CHAPTER XXII - DISCOVERIES IN NORTH-WEST AND WESTERN AUSTRALIA BETWEEN THE YEARS 1837 AND 1840, BY LIEUTENANTS GREY AND LUSHINGTON  pp. 350-371

DISCOVERIES IN NORTH-WEST AND WESTERN AUSTRALIA BETWEEN THE YEARS 1837 AND 1840, BY LIEUTENANTS GREY AND LUSHINGTON

By William Howitt

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FIRST EXPEDITION UNDER LIEUTENANTS GREY AND LUSHINGTON, TO HANOVER BAY AND PRINCE REGENT'S RIVER. DISCOVERY OF THE GLENELG

In introducing the expeditions of Western Australia, it will be as well to note the date of the founding of that colony.

Western Australia was originally founded to afford a place of emigration to those who objected to settle in a penal colony. The neighbourhood of Swan River had been explored by Captain Sterling, of Her Majesty's ship Success, while on his return from Raffles Bay, in 1827, and it was determined to found a colony there for free emigrants. A similar project had been entertained by the French, and it was only by fortunately having anticipated them that the Australian continent was saved from being the abode of the two rival races, French and English, and all the certain consequences of such an antagonism as must have arisen. Free grants of land were offered by the English Government to emigrants to the amount of forty acres for every sum of £3 sterling, which they invested in goods and implements for importation to the settlement. Thus large tracts of land might be obtained at a very cheap rate, and the consequence was, a sudden influx of people of the middle ranks, who hoped to settle down on good estates, and live as those with larger fortunes did in England. Retired military and naval officers, younger sons of men of property in England, merchants, tradesmen, and West India planters, flocked over in great numbers.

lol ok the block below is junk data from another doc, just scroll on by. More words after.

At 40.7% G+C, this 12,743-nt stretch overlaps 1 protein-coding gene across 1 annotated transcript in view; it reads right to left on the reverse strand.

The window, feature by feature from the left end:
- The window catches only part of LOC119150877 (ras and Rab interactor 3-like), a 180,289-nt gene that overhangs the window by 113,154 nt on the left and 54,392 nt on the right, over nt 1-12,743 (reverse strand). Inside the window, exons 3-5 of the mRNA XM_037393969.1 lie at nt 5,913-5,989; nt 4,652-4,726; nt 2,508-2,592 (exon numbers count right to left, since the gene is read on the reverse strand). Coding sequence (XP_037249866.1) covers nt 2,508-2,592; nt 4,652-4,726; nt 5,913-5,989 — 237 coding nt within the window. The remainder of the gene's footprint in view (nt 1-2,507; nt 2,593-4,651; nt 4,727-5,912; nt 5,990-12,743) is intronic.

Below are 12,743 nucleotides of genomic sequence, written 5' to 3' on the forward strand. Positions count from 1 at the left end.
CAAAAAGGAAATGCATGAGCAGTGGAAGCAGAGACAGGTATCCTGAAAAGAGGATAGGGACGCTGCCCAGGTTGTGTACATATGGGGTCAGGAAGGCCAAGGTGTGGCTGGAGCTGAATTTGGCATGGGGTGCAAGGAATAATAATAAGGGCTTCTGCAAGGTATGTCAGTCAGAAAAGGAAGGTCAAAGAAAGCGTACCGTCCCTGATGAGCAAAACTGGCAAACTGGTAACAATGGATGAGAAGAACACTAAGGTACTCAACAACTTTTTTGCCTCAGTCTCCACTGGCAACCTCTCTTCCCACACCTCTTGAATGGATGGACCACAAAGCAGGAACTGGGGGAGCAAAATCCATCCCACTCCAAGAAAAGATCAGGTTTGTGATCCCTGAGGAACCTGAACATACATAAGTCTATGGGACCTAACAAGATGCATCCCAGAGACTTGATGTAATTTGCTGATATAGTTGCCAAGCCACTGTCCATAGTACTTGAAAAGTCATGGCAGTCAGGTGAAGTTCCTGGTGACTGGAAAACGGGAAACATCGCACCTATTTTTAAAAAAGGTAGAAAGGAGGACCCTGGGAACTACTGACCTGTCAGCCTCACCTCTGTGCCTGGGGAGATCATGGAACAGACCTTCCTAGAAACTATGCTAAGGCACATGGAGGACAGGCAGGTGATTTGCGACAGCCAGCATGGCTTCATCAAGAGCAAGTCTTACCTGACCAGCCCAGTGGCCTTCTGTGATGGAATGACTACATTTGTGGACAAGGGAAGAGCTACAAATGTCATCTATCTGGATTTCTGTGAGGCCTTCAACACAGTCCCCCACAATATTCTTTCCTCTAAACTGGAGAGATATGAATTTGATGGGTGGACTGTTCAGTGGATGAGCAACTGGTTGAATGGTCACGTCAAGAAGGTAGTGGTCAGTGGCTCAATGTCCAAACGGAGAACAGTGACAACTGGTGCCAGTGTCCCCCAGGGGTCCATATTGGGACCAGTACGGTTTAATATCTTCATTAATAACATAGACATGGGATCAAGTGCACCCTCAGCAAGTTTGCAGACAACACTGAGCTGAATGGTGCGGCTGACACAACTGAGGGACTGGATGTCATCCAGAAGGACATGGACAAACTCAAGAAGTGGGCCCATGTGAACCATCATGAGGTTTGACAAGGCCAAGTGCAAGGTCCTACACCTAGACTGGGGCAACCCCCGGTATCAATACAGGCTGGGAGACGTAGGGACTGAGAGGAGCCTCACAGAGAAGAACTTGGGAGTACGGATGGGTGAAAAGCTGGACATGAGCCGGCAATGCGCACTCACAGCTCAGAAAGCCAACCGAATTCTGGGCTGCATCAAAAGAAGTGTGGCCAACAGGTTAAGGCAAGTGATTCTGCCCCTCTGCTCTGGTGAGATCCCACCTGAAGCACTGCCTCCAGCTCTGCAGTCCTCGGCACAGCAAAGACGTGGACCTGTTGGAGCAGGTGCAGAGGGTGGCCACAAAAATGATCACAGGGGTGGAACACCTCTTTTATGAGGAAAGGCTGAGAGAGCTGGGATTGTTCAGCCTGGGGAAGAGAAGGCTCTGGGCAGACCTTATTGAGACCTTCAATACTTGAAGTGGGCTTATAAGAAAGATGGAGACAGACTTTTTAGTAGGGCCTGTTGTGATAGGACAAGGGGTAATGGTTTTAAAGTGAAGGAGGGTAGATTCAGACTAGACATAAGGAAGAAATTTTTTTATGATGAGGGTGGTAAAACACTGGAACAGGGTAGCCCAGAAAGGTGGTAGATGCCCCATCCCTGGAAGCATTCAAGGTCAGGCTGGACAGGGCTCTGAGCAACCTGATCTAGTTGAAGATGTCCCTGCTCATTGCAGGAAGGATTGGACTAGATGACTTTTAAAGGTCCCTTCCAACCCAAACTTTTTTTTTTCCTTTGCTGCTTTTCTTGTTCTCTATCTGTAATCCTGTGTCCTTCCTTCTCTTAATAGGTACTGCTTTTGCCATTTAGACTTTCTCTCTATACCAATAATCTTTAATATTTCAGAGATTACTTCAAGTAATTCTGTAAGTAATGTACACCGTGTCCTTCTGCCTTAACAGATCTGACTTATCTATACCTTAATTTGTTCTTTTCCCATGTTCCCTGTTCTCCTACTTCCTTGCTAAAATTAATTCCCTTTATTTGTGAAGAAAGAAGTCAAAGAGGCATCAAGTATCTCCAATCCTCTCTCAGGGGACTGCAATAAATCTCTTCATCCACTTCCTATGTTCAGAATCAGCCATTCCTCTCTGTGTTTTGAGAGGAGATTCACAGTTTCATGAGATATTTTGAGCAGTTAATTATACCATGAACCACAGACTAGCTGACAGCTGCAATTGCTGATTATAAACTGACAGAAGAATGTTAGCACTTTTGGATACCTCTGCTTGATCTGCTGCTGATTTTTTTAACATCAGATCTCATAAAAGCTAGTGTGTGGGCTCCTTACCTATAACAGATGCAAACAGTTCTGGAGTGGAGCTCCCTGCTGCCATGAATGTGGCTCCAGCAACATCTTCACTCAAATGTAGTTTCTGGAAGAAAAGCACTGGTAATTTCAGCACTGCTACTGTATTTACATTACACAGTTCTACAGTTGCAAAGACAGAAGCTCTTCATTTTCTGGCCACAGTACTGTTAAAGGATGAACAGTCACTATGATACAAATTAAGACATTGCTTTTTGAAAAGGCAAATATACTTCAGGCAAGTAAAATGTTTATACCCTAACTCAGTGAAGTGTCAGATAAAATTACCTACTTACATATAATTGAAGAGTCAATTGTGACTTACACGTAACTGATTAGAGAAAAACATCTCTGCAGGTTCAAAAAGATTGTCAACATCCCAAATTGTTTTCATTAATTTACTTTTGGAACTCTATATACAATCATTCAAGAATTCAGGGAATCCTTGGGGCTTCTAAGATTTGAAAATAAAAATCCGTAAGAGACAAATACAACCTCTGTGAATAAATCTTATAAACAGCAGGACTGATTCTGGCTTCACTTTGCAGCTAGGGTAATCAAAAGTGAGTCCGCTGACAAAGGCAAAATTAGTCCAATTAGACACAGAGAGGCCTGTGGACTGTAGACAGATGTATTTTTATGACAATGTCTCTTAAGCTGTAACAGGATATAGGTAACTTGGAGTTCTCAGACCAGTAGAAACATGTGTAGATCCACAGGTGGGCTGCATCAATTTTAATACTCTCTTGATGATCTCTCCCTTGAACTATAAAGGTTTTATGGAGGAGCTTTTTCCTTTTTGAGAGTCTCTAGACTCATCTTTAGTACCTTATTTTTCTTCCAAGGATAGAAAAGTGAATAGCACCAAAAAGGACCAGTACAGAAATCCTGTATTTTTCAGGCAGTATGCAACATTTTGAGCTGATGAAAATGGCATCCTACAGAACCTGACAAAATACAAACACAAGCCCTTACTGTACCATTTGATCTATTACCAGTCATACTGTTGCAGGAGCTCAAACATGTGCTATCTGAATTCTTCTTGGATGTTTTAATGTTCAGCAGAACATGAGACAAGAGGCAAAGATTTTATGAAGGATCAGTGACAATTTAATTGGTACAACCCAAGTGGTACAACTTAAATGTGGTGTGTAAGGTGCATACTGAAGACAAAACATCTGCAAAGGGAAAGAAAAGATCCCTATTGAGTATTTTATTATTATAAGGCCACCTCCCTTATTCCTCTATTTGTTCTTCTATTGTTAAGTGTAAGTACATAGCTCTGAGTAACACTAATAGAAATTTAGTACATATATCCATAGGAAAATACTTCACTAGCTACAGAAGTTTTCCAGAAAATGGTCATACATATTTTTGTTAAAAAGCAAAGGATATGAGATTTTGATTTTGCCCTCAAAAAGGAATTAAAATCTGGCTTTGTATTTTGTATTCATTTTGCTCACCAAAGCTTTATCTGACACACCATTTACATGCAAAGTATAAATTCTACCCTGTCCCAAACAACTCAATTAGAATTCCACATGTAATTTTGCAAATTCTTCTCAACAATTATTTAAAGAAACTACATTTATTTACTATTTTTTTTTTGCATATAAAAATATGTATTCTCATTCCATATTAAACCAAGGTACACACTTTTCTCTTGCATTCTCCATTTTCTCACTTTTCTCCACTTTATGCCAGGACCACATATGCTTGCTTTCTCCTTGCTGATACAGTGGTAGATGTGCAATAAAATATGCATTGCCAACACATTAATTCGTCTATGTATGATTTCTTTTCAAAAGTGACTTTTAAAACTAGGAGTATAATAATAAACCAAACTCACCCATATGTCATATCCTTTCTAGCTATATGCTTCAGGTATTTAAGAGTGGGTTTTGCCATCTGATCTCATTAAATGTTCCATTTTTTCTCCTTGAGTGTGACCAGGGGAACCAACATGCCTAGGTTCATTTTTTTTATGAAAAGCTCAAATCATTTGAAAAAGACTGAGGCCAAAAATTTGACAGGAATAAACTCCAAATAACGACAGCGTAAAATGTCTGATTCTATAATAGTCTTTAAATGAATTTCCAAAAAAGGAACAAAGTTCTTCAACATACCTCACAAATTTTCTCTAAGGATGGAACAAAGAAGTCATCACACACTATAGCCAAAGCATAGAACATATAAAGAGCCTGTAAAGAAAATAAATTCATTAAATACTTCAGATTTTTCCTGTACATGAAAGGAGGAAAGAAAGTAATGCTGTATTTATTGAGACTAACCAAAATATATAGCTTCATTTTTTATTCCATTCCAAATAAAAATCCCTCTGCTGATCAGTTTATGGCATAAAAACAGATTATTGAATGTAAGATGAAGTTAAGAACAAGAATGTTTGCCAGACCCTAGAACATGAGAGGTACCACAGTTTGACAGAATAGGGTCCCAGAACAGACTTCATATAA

The History of Discovery in Australia, Tasmania, and New Zealand Volume 2

William Howitt

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Book DOI: http://dx.doi.org/10.1017/CBO9780511996887